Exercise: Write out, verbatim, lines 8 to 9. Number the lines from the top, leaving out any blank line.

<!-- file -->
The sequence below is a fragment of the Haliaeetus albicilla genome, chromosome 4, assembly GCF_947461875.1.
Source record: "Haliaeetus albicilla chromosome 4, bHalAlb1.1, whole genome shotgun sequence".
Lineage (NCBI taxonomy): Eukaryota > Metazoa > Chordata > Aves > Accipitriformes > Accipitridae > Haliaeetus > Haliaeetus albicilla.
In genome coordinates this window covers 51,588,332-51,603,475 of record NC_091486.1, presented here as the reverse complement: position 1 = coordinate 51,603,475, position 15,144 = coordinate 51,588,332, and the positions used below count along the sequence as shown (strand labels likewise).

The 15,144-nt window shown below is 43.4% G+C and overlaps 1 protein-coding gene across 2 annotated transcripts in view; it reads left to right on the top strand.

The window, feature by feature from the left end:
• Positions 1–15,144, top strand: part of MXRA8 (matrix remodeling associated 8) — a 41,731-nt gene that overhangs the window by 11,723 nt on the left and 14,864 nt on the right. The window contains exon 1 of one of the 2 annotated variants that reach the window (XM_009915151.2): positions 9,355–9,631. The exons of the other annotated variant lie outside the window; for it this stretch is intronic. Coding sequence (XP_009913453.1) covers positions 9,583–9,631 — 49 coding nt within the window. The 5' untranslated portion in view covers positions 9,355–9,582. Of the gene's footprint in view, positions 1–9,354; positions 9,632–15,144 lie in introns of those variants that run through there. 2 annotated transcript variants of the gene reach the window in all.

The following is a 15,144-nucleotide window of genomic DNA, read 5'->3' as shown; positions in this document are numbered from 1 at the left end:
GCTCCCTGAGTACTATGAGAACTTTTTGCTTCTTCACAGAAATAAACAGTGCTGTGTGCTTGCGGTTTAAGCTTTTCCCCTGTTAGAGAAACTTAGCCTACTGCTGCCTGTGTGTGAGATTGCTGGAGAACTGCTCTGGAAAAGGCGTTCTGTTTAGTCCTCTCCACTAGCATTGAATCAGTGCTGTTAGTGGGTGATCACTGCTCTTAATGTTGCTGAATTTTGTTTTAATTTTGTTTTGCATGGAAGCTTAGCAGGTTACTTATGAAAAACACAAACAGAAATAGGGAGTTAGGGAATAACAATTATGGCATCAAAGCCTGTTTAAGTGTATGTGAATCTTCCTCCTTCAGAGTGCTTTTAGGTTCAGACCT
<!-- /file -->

The following is a 15,144-nucleotide window of genomic DNA, read 5'->3' as shown; positions in this document are numbered from 1 at the left end:
GCTCCCTGAGTACTATGAGAACTTTTTGCTTCTTCACAGAAATAAACAGTGCTGTGTGCTTGCGGTTTAAGCTTTTCCCCTGTTAGAGAAACTTAGCCTACTGCTGCCTGTGTGTGAGATTGCTGGAGAACTGCTCTGGAAAAGGCGTTCTGTTTAGTCCTCTCCACTAGCATTGAATCAGTGCTGTTAGTGGGTGATCACTGCTCTTAATGTTGCTGAATTTTGTTTTAATTTTGTTTTGCATGGAAGCTTAGCAGGTTACTTATGAAAAACACAAACAGAAATAGGGAGTTAGGGAATAACAATTATGGCATCAAAGCCTGTTTAAGTGTATGTGAATCTTCCTCCTTCAGAGTGCTTTTAGGTTCAGACCT